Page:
Constructing the Digital University – Open, Collaborative Models for Strategic Pedagogic and Technical Change

Sheila MacNeill
Glasgow Caledonian University, United Kingdom

Keith Smyth
University of the Highlands and Islands, United Kingdom

Bill Johnston
University of Strathclyde, United Kingdom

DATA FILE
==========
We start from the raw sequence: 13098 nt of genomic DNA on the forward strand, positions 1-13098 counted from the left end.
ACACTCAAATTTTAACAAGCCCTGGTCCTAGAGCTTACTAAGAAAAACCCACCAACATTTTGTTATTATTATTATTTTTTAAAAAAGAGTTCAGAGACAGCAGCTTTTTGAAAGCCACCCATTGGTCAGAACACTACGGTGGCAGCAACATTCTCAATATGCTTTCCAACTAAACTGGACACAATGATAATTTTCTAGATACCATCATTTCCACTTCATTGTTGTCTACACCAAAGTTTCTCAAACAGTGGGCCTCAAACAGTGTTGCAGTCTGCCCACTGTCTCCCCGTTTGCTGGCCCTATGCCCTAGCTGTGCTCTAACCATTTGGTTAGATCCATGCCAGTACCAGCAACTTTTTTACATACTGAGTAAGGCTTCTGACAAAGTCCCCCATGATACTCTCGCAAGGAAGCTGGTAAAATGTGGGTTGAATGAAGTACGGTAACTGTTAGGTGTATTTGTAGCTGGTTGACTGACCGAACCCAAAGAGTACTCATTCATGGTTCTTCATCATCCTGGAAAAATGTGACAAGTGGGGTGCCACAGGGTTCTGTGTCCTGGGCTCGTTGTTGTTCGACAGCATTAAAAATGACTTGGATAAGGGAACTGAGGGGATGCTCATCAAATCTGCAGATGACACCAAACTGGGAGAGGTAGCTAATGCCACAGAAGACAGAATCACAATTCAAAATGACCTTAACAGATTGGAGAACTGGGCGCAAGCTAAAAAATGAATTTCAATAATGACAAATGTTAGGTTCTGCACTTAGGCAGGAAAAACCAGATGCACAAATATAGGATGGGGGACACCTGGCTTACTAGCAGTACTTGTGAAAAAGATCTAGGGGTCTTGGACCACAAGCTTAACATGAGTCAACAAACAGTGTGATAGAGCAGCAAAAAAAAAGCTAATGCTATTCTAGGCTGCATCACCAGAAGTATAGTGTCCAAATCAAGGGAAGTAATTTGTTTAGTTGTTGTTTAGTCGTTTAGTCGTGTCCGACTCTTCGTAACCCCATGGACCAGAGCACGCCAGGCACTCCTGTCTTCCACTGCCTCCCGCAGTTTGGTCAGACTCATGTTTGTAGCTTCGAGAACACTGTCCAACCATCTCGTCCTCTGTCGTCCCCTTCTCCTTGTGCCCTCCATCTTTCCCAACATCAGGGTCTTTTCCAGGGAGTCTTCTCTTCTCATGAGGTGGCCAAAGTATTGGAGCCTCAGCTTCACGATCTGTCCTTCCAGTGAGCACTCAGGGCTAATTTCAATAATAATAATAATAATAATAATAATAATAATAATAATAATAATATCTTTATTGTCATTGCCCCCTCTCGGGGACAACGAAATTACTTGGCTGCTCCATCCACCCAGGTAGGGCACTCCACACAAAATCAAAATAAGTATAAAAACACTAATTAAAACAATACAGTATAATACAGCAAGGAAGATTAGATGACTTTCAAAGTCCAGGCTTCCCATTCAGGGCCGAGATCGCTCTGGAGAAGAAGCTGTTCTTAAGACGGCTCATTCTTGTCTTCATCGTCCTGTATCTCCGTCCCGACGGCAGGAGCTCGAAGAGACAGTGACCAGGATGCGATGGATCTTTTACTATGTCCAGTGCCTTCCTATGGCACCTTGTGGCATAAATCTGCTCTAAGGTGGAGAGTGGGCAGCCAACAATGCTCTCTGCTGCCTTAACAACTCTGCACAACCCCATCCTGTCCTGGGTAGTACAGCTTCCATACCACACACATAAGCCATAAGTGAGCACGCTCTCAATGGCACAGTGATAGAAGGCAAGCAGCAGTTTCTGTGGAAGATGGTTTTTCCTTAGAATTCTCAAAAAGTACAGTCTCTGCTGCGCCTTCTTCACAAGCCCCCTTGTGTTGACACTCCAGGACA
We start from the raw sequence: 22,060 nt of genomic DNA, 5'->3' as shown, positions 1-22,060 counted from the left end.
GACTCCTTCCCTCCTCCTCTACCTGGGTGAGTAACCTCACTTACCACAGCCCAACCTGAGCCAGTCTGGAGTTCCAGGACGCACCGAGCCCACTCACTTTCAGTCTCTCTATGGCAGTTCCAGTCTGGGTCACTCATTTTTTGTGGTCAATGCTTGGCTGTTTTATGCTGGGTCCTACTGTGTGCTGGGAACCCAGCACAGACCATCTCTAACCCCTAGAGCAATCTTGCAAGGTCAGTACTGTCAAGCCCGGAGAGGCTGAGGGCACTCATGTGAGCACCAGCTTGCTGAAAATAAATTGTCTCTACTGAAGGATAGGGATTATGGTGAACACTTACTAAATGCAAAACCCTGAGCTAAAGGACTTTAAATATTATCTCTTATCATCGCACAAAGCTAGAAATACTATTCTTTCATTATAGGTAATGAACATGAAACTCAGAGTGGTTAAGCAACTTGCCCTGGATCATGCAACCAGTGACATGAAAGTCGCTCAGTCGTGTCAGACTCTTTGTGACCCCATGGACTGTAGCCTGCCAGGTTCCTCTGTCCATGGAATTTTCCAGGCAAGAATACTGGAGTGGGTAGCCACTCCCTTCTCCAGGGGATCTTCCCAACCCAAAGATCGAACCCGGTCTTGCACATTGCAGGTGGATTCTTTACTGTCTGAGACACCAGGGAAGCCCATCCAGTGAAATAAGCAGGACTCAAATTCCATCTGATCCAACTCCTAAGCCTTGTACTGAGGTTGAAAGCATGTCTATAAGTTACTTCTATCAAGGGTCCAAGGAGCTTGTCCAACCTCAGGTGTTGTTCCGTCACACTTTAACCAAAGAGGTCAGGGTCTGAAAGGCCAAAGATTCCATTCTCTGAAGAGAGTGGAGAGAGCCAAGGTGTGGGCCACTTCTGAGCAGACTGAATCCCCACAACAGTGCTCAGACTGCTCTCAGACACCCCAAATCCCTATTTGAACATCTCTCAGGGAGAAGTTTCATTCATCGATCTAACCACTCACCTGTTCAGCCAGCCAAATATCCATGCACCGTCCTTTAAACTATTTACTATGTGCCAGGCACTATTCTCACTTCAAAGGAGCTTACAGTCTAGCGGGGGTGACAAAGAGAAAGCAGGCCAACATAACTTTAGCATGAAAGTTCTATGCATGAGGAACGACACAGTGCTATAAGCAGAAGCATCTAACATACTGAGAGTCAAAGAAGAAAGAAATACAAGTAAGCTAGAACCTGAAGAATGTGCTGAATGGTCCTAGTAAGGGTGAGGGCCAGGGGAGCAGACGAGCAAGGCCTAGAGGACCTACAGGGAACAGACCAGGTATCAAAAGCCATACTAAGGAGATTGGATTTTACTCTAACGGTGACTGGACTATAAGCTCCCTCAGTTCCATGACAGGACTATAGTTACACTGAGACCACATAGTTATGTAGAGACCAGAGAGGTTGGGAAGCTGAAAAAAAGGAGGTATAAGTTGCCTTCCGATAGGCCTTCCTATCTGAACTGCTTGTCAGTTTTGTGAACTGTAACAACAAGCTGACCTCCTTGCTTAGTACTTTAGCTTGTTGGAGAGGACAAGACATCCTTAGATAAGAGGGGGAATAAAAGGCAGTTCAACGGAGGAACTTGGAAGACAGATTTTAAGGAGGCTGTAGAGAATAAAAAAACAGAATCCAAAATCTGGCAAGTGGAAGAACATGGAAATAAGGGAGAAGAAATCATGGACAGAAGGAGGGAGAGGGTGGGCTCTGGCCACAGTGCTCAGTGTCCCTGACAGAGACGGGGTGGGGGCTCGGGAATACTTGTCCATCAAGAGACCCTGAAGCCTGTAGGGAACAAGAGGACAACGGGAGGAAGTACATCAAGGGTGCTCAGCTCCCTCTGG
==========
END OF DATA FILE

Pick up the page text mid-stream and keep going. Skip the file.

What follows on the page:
The notion of the Digital University has gained traction in the last few years as a key topic in the discourse of organisational and educational development in Higher Education around the world, and as a focus for academic research in areas including learning literacies, teaching practice, and technological developments (e.g. McCluskey & Winter, 2012; Goodfellow & Lea, 2013; Selwyn, 2014). We felt that exploration of this overarching term offered the potential to act as a catalyst for fundamental change throughout an institution from administration to teaching and learning. Our starting point in 2011 was trying to provide answer to ‘what do we mean by the Digital University?’ We challenged the assumption that this was a largely trouble free concept driven by technological innovation and infrastructure developments, which could be managed through existing institutional structures. Emerging narratives included an overly techno- centric view that technology alone constituted an environment that could be nominated as “digital”. We felt a need to acknowledge the human and social processes involved and proposed that a truly digital university can only be fully realised where there is a fusion between technology and staff/student developments driving innovation and creativity.

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